Concurrency on Mandatory Sentences

"If I have two open cases and both are mandatory minimum cases, can I be sentenced to concurrent time?" -Huntley H.

The short answer is yes, Huntley. Imagine you have two open driving under the influence offenses, both of which count as third offenses, and both of which are one year mandatory minimum cases. This means that if you are convicted on either case, the Judge has no choice but to sentence you to at least one to two years jail.

If you lost both cases, then you would have a mandatory minimum sentence of one to two years on each of them.

It is absolutely possible to get the benefit of a concurrent sentence. The way that this would work in practice is one of the following three ways: First, you could consolidate both cases for guilty pleas before the same judge. Second, you could try one case first. If you lost, you could consolidate the other case for a plea before the same judge. Third, you could try both cases before different judges and ask to hold sentencing hearings on both cases on the same day. The second judge would then get to make the decision whether the time is served concurrently (all at once, together) or consecutively (serve time on one case and start time on the second case after being paroled on the first).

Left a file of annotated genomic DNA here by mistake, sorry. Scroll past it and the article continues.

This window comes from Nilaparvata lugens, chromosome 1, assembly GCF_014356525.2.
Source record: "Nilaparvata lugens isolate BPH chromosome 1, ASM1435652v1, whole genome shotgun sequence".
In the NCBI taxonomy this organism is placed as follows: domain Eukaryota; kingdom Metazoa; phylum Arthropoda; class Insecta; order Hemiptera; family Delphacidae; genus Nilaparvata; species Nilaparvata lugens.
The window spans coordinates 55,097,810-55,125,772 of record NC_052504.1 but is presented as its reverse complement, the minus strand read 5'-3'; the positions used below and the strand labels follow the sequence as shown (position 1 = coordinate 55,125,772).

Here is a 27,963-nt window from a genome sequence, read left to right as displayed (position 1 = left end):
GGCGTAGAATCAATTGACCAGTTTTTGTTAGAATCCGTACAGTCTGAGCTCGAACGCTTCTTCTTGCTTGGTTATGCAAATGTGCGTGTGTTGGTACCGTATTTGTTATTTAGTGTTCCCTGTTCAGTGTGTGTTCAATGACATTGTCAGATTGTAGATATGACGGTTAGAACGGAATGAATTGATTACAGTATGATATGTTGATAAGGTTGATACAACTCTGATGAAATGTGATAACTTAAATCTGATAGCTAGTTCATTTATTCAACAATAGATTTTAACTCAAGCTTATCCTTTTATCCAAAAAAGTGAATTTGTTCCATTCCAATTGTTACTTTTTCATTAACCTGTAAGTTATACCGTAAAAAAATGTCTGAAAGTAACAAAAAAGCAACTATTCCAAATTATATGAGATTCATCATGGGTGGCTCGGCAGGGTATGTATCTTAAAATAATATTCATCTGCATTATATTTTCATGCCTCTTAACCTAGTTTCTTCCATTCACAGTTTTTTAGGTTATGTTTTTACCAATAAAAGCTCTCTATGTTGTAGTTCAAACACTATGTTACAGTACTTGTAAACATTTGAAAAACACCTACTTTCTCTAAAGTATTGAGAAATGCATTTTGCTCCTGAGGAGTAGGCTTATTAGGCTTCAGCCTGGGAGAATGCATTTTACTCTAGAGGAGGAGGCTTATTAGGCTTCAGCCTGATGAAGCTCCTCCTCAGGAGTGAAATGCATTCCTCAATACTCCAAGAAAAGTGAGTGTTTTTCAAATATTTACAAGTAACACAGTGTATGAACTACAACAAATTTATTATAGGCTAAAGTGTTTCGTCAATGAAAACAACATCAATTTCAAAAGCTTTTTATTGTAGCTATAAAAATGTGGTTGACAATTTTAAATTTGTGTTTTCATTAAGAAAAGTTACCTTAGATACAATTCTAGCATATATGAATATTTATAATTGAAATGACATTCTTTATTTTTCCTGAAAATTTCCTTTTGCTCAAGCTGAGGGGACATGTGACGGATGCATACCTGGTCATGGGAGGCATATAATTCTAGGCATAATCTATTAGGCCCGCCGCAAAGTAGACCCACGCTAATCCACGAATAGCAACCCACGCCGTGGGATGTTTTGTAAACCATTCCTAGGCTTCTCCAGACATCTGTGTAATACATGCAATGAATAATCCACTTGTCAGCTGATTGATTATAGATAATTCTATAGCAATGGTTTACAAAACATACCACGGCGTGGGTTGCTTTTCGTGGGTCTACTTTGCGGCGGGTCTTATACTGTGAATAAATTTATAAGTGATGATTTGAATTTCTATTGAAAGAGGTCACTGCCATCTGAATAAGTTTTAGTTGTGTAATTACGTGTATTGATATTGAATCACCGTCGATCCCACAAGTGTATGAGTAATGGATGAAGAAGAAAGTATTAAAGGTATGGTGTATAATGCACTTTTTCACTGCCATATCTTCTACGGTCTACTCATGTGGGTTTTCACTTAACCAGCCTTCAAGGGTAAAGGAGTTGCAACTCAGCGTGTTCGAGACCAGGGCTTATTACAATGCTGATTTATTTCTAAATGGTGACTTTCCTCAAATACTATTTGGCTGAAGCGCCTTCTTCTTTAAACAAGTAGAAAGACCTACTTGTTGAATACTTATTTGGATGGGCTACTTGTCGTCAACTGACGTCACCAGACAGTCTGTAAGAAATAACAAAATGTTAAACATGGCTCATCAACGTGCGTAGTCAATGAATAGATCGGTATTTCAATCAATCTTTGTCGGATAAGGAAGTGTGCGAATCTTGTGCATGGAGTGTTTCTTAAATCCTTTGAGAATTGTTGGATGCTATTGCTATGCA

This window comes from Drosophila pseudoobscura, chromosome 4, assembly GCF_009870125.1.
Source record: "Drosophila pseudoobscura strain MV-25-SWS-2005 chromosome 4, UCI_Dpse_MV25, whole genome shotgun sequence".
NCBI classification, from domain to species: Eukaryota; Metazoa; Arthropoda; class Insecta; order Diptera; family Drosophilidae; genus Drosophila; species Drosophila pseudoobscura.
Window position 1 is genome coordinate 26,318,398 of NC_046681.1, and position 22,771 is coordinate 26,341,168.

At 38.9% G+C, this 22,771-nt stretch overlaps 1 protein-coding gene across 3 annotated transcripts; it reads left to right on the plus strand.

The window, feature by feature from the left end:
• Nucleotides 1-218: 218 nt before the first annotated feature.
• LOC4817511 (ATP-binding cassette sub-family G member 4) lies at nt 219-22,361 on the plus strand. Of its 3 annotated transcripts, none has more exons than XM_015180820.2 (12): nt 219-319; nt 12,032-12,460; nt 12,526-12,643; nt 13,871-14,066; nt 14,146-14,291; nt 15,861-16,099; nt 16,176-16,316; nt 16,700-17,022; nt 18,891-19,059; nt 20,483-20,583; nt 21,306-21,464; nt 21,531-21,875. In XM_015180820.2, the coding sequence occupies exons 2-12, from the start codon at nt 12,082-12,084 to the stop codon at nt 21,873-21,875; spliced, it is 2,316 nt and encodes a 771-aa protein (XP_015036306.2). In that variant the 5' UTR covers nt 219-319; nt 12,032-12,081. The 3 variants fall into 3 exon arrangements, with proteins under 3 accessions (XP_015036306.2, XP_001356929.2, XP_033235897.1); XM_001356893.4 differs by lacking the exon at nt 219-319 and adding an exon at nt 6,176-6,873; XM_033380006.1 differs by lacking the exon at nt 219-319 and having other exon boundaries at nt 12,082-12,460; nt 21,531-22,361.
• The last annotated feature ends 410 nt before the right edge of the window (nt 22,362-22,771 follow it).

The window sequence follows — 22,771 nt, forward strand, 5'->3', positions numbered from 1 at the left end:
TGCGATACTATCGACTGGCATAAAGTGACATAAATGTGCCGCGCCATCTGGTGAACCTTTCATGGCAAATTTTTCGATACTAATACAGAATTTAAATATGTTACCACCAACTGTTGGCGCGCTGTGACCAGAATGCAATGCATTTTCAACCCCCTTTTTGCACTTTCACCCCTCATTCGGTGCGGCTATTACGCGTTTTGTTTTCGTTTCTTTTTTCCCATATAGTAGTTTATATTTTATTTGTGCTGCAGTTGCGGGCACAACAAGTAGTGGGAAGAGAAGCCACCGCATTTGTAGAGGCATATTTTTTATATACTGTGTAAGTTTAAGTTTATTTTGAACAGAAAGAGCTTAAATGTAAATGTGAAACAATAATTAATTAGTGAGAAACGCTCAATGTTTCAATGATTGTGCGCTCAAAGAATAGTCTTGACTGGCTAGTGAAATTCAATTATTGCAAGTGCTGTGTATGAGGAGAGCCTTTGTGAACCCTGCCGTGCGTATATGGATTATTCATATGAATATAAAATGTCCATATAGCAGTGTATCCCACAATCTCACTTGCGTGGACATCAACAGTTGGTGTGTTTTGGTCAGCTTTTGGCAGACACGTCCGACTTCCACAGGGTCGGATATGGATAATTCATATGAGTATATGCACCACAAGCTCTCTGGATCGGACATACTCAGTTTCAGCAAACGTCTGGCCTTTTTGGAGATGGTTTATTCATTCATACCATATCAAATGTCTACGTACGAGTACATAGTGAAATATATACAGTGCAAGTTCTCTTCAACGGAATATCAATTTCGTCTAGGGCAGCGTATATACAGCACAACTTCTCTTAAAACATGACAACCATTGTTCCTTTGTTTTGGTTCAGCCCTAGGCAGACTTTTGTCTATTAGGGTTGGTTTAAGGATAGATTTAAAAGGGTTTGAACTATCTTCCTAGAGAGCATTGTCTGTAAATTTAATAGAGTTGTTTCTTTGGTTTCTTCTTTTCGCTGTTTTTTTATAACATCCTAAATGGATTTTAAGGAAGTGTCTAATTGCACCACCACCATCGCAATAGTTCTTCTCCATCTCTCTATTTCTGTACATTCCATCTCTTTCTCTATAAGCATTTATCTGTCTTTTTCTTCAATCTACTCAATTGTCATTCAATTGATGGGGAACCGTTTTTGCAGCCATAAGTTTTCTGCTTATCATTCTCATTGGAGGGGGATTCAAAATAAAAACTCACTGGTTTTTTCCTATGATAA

Generally speaking, you maximize the chances for concurrency if you don't bring both cases to trial, but, rather, plead guilty on at least one of them. Then again, you can't beat your case if you plead guilty. The choice in plea should be made only after consultation with an experienced criminal defense attorney, a careful consideration of the risks and benefits for each strategy, and a full exploration of all possible defenses to each case.

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